In the first of his three part series on Anglo-Indian cuisine, Humayun Hussain looks at the perennial favourite, kedgeree
Anglo-Indian cuisine is, sadly, gradually becoming a dying culinary art form in the Indian sub-continent. Where it is found, is in areas with a strong expat community. Indian-based cookery writer and Anglo-Indian food expert Bridget White-Kumar puts it quite succinctly when she laments the erosion of this cooking form: ‘It combined everything that was Indian with everything that was European.’
Whilst steeped in influences from Portuguese, Spanish and Dutch cuisines, Anglo-Indian food is most closely associated as a leftover from the colonial days of the Raj. The repertoire’s probably most enduring and versatile dish remains the kedgeree, which in turn has its roots in the Indian dish of ‘kichri’, a lightly spiced serving of rice and lentils cooked together. Whether you like it wet or dry, with smoked haddock, salmon, tuna or even pollack, at breakfast, brunch, lunch or dinner, the kedgeree is a fine example of how one dish transmutes into another.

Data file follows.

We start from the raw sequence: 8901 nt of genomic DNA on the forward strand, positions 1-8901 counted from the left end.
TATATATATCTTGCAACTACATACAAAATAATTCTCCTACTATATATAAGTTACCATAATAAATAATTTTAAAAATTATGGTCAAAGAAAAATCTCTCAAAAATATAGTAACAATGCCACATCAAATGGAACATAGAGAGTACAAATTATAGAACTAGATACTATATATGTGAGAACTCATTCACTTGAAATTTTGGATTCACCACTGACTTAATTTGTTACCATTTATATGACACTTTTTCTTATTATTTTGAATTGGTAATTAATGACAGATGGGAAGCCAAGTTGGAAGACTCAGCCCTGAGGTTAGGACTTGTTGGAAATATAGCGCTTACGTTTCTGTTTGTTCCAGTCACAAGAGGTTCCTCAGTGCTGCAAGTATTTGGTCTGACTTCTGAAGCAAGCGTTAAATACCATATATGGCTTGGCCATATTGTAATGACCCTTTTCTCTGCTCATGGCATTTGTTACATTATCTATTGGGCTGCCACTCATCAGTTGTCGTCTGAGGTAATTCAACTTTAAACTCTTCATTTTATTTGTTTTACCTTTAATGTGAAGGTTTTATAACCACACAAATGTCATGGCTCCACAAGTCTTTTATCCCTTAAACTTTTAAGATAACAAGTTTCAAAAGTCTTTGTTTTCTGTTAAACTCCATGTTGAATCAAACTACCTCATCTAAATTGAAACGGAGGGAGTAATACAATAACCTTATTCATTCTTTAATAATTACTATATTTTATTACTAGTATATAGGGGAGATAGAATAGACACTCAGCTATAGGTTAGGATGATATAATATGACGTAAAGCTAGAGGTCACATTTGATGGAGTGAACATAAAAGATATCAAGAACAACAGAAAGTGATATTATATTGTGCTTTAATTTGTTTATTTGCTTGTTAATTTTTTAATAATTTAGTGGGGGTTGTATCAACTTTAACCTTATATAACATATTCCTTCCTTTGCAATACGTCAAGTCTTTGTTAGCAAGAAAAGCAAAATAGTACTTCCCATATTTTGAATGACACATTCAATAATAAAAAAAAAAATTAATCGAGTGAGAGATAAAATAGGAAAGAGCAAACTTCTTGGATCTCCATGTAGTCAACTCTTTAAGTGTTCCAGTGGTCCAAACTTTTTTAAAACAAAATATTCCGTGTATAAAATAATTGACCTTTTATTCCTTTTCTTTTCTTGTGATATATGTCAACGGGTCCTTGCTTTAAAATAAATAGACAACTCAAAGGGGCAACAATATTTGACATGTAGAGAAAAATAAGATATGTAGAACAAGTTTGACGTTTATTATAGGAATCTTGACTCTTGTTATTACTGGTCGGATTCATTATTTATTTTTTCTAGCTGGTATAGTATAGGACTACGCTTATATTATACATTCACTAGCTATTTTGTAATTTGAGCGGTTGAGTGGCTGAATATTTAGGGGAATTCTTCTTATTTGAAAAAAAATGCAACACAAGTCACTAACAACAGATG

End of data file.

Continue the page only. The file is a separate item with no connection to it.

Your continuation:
Eliza Acton’s recipe of 1845 is thought to be one of the first to include eggs, and here it is.
A Mauritian 'chatney' sounds like today's mango chutney, and would indeed be a good accompaniment.
Kedgeree in the UK
Chef Jay Ghosh, who did extensive research into Anglo-Indian cooking whilst training in India and whose west London restaurant Potli (www.potli.co.uk) serves food inspired by the market towns of the country, states: ‘References to kichri can be traced back well over a thousand years ago. Even though it became a firm breakfast favourite as kedgeree during the colonial rule and was then brought over to the UK, neither kichri nor kedgeree, are very fashionable dishes any longer.’
Perhaps the thought of what may be perceived as a rather heavy and stodgy dish proves all too daunting, particularly for breakfast, but cooked with some dexterity and fresh ingredients, kedgeree can be flavoursome and quite comforting.
‘Anyone who doesn’t look at Anglo-Indian dishes with a more favourable eye is really missing a culinary trick or two,’ says chef Anand George, who has just launched his modern Indian restaurant Purple Poppadom in Cardiff.
‘It’s like the first form of fusion cooking,’ he adds. ‘You can mix and match Indian and British flavours, which to some extent contemporary Indian cooking is doing nowadays anyway. I used to serve kichri as an accompaniment to a main dish and customers really used to like it. I’m planning now to re-introduce it and bring in more Anglo-Indian dishes because it gives such an interesting and original angle to my menu.’
Next week: a certain spicy soup.
More Indian treats
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